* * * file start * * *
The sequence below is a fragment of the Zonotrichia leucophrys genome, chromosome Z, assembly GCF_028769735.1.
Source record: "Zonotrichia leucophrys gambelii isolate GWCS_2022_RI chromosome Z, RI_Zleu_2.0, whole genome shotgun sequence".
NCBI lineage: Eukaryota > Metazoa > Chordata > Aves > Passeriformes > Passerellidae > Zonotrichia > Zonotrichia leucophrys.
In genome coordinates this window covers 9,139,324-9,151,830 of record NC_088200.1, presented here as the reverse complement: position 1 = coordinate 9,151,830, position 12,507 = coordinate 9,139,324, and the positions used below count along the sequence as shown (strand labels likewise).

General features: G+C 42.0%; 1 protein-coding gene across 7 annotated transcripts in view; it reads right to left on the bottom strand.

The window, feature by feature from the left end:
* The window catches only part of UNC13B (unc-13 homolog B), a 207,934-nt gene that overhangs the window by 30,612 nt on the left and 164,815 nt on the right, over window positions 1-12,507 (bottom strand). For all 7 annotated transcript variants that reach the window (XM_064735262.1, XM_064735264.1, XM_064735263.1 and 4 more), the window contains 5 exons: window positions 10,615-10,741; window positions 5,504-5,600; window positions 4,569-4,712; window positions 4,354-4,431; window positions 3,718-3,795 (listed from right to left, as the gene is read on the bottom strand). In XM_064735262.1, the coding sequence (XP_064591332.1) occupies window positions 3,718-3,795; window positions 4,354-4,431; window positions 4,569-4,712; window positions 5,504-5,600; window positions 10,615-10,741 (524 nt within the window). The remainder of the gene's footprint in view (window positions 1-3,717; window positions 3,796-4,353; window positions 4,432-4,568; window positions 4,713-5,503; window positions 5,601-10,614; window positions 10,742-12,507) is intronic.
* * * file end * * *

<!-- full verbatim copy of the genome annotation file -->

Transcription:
The sequence below is a fragment of the Zonotrichia leucophrys genome, chromosome Z, assembly GCF_028769735.1.
Source record: "Zonotrichia leucophrys gambelii isolate GWCS_2022_RI chromosome Z, RI_Zleu_2.0, whole genome shotgun sequence".
NCBI lineage: Eukaryota > Metazoa > Chordata > Aves > Passeriformes > Passerellidae > Zonotrichia > Zonotrichia leucophrys.
In genome coordinates this window covers 9,139,324-9,151,830 of record NC_088200.1, presented here as the reverse complement: position 1 = coordinate 9,151,830, position 12,507 = coordinate 9,139,324, and the positions used below count along the sequence as shown (strand labels likewise).

General features: G+C 42.0%; 1 protein-coding gene across 7 annotated transcripts in view; it reads right to left on the bottom strand.

The window, feature by feature from the left end:
* The window catches only part of UNC13B (unc-13 homolog B), a 207,934-nt gene that overhangs the window by 30,612 nt on the left and 164,815 nt on the right, over window positions 1-12,507 (bottom strand). For all 7 annotated transcript variants that reach the window (XM_064735262.1, XM_064735264.1, XM_064735263.1 and 4 more), the window contains 5 exons: window positions 10,615-10,741; window positions 5,504-5,600; window positions 4,569-4,712; window positions 4,354-4,431; window positions 3,718-3,795 (listed from right to left, as the gene is read on the bottom strand). In XM_064735262.1, the coding sequence (XP_064591332.1) occupies window positions 3,718-3,795; window positions 4,354-4,431; window positions 4,569-4,712; window positions 5,504-5,600; window positions 10,615-10,741 (524 nt within the window). The remainder of the gene's footprint in view (window positions 1-3,717; window positions 3,796-4,353; window positions 4,432-4,568; window positions 4,713-5,503; window positions 5,601-10,614; window positions 10,742-12,507) is intronic.